Career Counselor Six Tips To Get Organized

Between keeping our chops up and plotting to make money with those chops, musicians often feel like we’re not making progress in either area. In the immortal words of Ferris Bueller, “Life moves pretty fast. If you don’t stop and look around once in a while, you could miss it.” In that spirit, here are six tips to help you organize your musical life.
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Between keeping our chops up and plotting to make money with those chops, musicians often feel like we’re not making progress in either area. In the immortal words of Ferris Bueller, “Life moves pretty fast. If you don’t stop and look around once in a while, you could miss it.” In that spirit, here are six tips to help you organize your musical life.

JonRegen

1. Make a schedule.
Lawyers and bankers aren’t the only ones who keep regular business hours. Some of the most successful musicians have scheduled their lives with scientific precision — John Coltrane was rumored to keep a rigorous itinerary. Start keeping an accurate accounting of your time. You’ll realize just how much you have, and how much you may be wasting.

2. Keep a practice diary.
Do you ever wonder why you still can’t improvise in Gb? Maybe it’s because you haven’t set aside time to attack it. Keep a daily log with one column for what you need to practice, and another for how much of it you actually get through each day. Slowly but surely, the second column will catch up with the first.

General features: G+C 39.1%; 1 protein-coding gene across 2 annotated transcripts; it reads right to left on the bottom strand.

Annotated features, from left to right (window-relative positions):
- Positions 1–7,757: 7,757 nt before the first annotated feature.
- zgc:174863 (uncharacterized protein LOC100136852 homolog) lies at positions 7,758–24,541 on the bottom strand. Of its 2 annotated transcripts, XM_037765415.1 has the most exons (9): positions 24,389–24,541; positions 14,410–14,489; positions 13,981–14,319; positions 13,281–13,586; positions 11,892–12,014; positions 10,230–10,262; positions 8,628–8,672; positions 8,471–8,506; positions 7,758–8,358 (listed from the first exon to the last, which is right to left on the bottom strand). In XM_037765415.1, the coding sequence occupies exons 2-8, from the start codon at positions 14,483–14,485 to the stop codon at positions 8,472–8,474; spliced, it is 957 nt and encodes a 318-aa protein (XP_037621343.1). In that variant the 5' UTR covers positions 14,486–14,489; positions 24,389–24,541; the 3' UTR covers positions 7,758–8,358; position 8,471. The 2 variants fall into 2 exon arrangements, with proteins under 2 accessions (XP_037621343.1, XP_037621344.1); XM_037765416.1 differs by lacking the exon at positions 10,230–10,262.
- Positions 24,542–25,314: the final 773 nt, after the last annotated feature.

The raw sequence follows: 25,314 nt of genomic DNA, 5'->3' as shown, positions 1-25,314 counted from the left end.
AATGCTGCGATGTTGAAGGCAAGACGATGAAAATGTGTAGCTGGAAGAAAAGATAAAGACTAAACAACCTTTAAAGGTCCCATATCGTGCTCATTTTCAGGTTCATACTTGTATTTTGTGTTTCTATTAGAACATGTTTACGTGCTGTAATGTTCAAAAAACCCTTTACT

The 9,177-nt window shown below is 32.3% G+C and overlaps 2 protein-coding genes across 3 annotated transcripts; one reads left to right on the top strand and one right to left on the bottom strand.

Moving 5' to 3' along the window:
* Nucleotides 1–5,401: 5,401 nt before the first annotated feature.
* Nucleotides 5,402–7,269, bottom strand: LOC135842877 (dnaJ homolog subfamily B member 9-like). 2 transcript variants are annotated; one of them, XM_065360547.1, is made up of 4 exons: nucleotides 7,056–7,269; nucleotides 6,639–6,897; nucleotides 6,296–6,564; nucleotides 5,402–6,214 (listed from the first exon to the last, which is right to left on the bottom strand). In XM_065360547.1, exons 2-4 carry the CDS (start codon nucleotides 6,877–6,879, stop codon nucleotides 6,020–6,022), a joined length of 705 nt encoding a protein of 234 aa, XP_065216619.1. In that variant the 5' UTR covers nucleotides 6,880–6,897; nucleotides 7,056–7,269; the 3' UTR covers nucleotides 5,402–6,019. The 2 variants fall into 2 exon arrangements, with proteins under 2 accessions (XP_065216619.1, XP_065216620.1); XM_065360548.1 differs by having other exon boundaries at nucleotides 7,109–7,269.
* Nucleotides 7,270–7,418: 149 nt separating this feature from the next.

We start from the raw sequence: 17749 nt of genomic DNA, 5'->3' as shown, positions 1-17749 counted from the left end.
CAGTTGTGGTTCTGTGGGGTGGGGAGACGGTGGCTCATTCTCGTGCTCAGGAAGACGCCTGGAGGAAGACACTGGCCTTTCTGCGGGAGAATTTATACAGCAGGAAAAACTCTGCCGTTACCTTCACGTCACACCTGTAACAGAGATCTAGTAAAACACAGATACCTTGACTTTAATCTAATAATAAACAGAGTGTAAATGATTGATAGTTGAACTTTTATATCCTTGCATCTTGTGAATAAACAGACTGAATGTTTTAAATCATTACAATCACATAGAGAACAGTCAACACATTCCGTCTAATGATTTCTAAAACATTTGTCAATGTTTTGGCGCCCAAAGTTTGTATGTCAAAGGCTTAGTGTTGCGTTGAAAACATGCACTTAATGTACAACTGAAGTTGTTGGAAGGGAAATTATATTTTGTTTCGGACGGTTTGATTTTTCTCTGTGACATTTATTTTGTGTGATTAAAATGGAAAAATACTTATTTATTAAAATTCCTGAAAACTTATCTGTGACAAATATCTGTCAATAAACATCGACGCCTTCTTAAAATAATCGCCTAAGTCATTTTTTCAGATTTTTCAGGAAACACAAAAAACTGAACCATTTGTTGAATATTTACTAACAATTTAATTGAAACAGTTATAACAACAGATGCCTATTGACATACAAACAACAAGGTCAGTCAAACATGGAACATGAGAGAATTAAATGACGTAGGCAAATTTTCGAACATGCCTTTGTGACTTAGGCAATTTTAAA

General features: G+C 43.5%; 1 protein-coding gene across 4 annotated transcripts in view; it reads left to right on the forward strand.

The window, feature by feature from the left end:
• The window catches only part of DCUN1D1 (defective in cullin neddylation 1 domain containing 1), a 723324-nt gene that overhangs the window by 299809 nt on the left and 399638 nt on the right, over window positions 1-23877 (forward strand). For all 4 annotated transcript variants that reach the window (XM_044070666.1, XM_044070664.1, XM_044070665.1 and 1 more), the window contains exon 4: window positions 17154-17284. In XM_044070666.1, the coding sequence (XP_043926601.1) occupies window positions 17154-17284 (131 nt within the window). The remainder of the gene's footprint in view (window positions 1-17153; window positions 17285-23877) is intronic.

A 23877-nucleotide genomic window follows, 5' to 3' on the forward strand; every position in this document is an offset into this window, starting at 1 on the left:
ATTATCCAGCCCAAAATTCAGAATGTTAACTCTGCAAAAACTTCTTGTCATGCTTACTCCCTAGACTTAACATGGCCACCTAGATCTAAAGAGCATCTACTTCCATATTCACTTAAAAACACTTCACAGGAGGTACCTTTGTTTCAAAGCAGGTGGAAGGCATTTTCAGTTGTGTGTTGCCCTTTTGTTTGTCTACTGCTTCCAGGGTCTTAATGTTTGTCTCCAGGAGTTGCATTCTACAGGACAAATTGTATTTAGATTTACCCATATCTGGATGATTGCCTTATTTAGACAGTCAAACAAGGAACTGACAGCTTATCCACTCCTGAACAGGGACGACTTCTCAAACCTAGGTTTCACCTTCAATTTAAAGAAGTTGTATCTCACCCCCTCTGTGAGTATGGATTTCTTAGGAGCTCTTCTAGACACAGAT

3. Get an accountant.
You’d be surprised at how few musicians are up to speed on proper tax and business accounting. Find a topnotch accountant who has experience working for musicians and other selfemployed people in the arts. Accountants study money like you study musical gear, and can put you on the road to financial freedom.

4. Find a regular gig.
Somewhere near you there’s a hotel, restaurant, or bar that will give you a regular performance spot. Forget money or fame for a minute — this is about having a home base for your music. A regular gig gives you a reason to work new material into your shows, while simultaneously building a buzz for your musical brand.

5. Set a daily goal.
You can write a song a day. Or learn a new production technique from that tech book you bought but never opened. Set a daily agenda to accomplish one new musical task before you go to sleep at night. You and your music will be glad you did.

6. Get in shape.
Think musicians party all night? Think again. It takes physical strength and stamina to perform on a high level night after night. Now that your chops and books are in order, get your health together, too. Even a small amount of daily exercise will keep you in the game for years to come.